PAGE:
Keeping all your data standardized is essential for efficient Active Directory management. Not only is it important for ease of use, but also for things like compliance and auditing. In Adaxes it’s done using a feature called Property Patterns, which allows you to enforce your company’s data standards and be sure that they’re always obeyed.
Generating Missing Values Using Templates
Property Patterns can be used to generate missing values based on already existing ones. This can be especially useful when provisioning new users. For example, you can get fields like ‘Display Name’, ‘Full Name’, ‘User Logon Name’, etc. all in different formats and all just from the ‘First Name’ and ‘Last Name’ fields.
This means that by manually putting in just the first name and last name all the other attributes are generated automatically, using the templates you define. This way you can be sure that everything will be put in and maintained correctly. No misprints or other mistakes will crawl into your company’s data.
If you have some scenarios that are specific to your environment, e.g. you have a custom scheme of managing non-unique usernames, you can always use PowerShell scripts that integrate natively into Adaxes workflows. Here’s an example of such script.
Validating User Input
You can also minimize the risk of human factor mistakes by specifying predefined values for certain properties. E.g. you can only allow the department property to be ‘IT’, ‘Sales’, ‘Marketing’ and ‘HR’. For everyone, who will be editing this field via Adaxes Web Interface, it will look like a drop-down list.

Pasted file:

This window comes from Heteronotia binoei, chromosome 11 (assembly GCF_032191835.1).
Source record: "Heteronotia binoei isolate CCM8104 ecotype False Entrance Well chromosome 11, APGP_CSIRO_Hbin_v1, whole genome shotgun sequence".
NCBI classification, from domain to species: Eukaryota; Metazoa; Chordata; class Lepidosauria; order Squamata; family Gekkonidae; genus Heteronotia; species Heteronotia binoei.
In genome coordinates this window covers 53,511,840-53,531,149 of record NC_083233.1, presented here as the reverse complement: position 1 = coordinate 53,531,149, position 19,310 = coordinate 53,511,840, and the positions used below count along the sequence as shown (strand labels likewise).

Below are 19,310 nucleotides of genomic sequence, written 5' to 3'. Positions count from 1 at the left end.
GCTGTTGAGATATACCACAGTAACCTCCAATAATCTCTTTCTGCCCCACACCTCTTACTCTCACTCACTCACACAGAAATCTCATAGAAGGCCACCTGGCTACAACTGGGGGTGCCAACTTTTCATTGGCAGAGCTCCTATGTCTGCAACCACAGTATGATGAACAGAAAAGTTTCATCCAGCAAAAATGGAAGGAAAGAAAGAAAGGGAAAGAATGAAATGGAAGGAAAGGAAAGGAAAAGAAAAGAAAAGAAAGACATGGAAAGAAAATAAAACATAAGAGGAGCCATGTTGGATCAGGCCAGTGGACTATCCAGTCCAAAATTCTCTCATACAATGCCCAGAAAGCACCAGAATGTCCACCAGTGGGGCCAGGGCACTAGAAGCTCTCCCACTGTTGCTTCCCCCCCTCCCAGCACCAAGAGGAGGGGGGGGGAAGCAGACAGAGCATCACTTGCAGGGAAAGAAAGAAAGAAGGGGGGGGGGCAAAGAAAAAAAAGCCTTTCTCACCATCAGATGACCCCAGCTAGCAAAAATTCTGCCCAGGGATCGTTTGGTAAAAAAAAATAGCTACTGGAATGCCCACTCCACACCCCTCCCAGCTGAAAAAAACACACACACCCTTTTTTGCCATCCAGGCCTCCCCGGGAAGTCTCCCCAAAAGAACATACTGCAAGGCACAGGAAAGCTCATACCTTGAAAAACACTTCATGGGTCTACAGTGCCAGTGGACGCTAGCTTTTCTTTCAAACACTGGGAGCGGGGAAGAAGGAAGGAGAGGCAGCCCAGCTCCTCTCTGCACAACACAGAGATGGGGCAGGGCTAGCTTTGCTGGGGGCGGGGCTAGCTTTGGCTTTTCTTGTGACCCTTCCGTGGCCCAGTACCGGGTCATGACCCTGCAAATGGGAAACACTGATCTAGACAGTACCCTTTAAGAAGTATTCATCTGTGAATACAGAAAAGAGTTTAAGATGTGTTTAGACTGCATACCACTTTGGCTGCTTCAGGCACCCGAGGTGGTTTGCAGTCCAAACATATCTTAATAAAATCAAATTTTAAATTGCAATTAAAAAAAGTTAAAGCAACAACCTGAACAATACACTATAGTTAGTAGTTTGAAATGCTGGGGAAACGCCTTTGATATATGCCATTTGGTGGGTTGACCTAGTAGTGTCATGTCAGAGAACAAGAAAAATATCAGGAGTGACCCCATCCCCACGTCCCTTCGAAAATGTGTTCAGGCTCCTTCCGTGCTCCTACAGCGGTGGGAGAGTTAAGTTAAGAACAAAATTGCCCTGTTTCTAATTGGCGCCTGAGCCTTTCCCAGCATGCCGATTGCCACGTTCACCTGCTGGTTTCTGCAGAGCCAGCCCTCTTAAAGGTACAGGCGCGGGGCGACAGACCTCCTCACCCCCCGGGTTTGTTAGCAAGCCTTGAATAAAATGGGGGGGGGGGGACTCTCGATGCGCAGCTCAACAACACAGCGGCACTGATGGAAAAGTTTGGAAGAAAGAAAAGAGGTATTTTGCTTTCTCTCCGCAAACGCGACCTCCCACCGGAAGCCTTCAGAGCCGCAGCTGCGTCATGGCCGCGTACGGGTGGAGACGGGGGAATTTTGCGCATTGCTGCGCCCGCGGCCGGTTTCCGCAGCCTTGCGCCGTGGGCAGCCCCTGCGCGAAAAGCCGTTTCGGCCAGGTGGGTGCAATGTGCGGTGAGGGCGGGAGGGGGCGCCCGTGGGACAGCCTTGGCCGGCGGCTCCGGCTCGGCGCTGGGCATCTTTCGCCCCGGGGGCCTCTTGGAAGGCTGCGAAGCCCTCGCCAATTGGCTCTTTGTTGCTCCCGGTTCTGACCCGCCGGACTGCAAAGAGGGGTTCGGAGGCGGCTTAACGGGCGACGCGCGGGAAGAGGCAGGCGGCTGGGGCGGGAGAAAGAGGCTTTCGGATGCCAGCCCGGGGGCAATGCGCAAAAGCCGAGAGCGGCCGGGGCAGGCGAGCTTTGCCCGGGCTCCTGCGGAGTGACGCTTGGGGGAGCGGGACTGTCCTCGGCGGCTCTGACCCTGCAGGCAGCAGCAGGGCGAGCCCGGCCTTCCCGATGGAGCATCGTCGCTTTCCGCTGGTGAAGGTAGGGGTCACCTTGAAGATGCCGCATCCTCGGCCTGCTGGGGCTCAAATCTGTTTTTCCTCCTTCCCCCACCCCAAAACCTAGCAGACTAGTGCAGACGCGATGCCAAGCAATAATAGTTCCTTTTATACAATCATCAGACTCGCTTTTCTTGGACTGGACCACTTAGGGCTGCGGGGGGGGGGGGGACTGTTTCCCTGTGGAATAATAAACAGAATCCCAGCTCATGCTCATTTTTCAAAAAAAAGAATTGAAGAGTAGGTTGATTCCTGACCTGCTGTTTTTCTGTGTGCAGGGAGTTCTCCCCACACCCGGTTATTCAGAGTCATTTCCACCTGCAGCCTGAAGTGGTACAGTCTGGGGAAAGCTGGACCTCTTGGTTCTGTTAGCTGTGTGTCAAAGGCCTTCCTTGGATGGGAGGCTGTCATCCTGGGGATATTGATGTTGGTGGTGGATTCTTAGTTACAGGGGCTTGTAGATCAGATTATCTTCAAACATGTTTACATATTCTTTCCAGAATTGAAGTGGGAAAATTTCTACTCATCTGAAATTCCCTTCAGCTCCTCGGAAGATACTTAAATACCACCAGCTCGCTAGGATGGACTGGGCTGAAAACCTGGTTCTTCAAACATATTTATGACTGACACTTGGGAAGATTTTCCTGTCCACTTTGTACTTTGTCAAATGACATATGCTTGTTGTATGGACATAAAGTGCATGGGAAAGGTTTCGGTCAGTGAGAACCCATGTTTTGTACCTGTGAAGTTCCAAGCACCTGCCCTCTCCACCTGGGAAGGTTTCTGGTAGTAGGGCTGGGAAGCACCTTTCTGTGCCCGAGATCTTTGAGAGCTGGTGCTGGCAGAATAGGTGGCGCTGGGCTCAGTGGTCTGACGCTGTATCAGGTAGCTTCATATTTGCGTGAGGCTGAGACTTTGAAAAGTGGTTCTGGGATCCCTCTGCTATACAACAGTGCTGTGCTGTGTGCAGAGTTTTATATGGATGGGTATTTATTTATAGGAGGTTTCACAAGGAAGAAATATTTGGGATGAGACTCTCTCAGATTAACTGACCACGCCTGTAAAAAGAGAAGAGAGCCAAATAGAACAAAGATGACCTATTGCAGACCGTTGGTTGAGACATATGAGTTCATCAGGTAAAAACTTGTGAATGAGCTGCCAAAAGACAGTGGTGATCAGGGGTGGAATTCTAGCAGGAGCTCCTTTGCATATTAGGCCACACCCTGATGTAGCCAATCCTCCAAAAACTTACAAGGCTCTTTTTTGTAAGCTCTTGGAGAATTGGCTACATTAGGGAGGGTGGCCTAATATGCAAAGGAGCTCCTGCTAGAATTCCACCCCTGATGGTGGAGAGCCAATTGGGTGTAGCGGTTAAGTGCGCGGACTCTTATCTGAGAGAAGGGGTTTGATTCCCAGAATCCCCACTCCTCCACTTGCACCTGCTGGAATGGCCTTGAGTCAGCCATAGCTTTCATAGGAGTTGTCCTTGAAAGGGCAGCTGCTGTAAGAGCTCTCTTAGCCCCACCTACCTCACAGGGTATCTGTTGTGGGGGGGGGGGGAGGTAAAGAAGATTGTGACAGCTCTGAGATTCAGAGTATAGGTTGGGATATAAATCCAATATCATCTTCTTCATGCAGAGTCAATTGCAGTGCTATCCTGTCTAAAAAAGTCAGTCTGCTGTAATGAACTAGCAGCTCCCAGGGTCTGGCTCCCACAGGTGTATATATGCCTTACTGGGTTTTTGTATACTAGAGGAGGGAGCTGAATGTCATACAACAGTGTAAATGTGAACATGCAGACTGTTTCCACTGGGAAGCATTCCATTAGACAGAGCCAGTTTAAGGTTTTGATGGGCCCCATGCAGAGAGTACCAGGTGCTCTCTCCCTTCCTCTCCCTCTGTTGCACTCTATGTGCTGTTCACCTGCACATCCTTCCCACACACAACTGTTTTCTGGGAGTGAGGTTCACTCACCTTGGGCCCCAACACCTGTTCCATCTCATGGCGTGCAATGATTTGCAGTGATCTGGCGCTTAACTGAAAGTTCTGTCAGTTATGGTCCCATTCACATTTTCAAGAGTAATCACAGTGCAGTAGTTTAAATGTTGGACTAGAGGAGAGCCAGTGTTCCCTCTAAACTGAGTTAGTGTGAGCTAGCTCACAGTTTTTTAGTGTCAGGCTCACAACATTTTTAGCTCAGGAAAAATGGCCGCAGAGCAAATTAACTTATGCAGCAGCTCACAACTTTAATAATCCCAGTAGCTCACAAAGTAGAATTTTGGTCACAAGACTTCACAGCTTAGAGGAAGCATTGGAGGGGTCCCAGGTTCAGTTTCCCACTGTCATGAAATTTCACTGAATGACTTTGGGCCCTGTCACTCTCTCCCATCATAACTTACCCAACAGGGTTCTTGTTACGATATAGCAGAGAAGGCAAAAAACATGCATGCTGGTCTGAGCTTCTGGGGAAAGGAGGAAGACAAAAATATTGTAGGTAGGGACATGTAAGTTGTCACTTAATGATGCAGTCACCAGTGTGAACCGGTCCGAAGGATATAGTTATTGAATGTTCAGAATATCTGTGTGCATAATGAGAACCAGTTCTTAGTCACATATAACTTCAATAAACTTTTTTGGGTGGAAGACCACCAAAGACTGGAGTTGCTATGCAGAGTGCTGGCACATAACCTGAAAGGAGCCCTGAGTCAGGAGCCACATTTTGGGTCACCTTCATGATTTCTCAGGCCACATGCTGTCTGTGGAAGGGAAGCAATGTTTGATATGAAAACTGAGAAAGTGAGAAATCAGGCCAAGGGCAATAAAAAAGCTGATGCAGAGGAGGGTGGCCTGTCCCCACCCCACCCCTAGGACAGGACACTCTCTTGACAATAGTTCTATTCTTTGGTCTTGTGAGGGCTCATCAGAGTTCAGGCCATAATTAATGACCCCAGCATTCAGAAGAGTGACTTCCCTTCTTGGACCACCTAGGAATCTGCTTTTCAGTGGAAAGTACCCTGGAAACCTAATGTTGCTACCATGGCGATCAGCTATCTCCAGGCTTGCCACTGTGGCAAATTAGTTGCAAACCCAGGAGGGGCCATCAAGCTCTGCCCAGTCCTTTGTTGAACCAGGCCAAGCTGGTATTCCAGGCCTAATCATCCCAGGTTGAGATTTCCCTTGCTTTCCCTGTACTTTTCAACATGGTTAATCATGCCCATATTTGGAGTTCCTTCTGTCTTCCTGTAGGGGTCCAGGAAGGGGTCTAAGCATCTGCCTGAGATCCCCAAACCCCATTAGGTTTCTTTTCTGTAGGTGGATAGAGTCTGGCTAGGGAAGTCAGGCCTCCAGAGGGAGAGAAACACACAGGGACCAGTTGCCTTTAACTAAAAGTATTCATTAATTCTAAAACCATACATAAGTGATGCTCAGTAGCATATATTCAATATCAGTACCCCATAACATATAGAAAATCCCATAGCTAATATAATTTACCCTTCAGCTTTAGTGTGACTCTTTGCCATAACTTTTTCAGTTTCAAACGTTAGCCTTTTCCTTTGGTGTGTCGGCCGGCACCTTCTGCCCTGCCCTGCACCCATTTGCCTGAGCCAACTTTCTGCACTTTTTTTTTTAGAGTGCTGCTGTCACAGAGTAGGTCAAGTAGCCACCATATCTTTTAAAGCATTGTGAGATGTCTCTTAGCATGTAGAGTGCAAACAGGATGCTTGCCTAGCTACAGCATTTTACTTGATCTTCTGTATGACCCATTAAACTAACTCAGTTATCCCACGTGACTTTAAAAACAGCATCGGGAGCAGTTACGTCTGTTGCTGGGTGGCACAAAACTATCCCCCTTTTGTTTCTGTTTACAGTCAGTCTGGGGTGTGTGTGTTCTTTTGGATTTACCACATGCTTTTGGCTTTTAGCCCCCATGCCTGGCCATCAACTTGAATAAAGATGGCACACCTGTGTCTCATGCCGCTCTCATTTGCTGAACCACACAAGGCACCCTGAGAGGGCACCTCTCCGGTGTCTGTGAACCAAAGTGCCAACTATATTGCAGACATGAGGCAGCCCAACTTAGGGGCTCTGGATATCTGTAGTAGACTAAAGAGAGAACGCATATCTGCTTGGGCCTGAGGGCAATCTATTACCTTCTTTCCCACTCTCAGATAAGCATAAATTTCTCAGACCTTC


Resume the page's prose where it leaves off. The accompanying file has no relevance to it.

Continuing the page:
For the attributes that need to be entered manually, you can define regular expressions that can impose certain standards for the data input. This can be useful for things like phone numbers or employee IDs. To make it easier for the users you can also customize the tooltips. This way, you can leave the data input to the users, but still have control over what they enter.
You can also make certain fields compulsory. This means that you won’t have somebody just forgetting to put in their address or description. This can be particularly useful if these fields are then used in workflows. E.g. if you send the initial password to the user’s phone, you need to have the number, otherwise the whole thing falls apart.
Enforcing data standards means less headache for IT and at the end more convenience for the users. With the help of Property Patterns, you can make your life much easier by making sure that your data is always there and in the correct format. This way you can focus on higher level tasks with basic things secured.